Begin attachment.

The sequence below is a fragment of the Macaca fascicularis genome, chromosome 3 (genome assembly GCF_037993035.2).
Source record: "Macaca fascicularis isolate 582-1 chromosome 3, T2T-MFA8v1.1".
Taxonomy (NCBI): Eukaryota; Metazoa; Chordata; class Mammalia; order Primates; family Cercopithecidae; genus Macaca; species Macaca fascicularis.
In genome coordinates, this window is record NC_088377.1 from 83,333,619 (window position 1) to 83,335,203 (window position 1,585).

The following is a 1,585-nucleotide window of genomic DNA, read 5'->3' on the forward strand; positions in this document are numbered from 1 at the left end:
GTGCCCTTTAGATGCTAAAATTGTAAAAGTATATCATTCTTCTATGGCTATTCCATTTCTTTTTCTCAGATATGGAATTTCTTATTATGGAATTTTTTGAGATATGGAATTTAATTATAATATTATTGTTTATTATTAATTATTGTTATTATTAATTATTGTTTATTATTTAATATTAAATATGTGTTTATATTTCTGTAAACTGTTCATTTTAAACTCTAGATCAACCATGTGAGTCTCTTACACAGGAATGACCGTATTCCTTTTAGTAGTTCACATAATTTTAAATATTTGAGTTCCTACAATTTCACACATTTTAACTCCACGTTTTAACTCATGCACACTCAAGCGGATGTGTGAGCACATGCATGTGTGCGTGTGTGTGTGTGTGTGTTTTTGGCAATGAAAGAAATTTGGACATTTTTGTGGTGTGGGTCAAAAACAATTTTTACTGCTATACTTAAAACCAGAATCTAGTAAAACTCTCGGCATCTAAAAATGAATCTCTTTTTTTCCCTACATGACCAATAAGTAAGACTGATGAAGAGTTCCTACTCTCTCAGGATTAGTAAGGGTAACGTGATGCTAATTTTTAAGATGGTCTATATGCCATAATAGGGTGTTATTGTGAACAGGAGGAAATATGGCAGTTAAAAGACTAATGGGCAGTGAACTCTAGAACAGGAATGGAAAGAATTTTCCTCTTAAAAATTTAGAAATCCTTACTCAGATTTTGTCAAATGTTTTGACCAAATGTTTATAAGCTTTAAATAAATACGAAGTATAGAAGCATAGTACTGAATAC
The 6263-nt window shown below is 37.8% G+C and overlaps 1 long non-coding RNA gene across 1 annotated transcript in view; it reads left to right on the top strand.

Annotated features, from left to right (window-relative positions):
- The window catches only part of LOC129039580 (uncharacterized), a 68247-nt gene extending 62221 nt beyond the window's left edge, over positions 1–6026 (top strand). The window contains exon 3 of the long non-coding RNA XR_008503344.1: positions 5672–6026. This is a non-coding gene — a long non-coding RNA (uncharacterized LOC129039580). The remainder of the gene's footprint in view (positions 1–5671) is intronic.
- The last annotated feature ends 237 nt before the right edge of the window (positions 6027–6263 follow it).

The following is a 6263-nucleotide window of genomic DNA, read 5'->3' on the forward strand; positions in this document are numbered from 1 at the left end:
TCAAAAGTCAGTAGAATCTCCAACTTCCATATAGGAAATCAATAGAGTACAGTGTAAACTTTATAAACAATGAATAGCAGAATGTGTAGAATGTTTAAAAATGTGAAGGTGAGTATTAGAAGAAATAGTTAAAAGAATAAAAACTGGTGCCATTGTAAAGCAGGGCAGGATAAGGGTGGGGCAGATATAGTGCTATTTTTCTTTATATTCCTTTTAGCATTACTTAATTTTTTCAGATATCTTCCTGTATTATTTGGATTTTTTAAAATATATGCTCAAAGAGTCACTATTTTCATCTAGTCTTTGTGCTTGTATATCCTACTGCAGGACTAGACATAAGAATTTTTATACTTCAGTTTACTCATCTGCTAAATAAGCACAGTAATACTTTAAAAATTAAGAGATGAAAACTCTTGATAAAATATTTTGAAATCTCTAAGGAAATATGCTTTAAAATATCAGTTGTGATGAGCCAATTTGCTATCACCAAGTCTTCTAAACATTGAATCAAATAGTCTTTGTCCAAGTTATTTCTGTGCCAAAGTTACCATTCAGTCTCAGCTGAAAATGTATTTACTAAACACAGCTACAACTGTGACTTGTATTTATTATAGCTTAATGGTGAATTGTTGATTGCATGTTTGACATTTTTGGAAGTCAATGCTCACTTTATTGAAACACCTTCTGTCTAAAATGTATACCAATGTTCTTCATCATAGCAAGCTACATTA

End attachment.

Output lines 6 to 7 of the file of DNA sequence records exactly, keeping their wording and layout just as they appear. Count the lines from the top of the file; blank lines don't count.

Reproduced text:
GTGCCCTTTAGATGCTAAAATTGTAAAAGTATATCATTCTTCTATGGCTATTCCATTTCTTTTTCTCAGATATGGAATTTCTTATTATGGAATTTTTTGAGATATGGAATTTAATTATAATATTATTGTTTATTATTAATTATTGTTATTATTAATTATTGTTTATTATTTAATATTAAATATGTGTTTATATTTCTGTAAACTGTTCATTTTAAACTCTAGATCAACCATGTGAGTCTCTTACACAGGAATGACCGTATTCCTTTTAGTAGTTCACATAATTTTAAATATTTGAGTTCCTACAATTTCACACATTTTAACTCCACGTTTTAACTCATGCACACTCAAGCGGATGTGTGAGCACATGCATGTGTGCGTGTGTGTGTGTGTGTGTTTTTGGCAATGAAAGAAATTTGGACATTTTTGTGGTGTGGGTCAAAAACAATTTTTACTGCTATACTTAAAACCAGAATCTAGTAAAACTCTCGGCATCTAAAAATGAATCTCTTTTTTTCCCTACATGACCAATAAGTAAGACTGATGAAGAGTTCCTACTCTCTCAGGATTAGTAAGGGTAACGTGATGCTAATTTTTAAGATGGTCTATATGCCATAATAGGGTGTTATTGTGAACAGGAGGAAATATGGCAGTTAAAAGACTAATGGGCAGTGAACTCTAGAACAGGAATGGAAAGAATTTTCCTCTTAAAAATTTAGAAATCCTTACTCAGATTTTGTCAAATGTTTTGACCAAATGTTTATAAGCTTTAAATAAATACGAAGTATAGAAGCATAGTACTGAATAC
The 6263-nt window shown below is 37.8% G+C and overlaps 1 long non-coding RNA gene across 1 annotated transcript in view; it reads left to right on the top strand.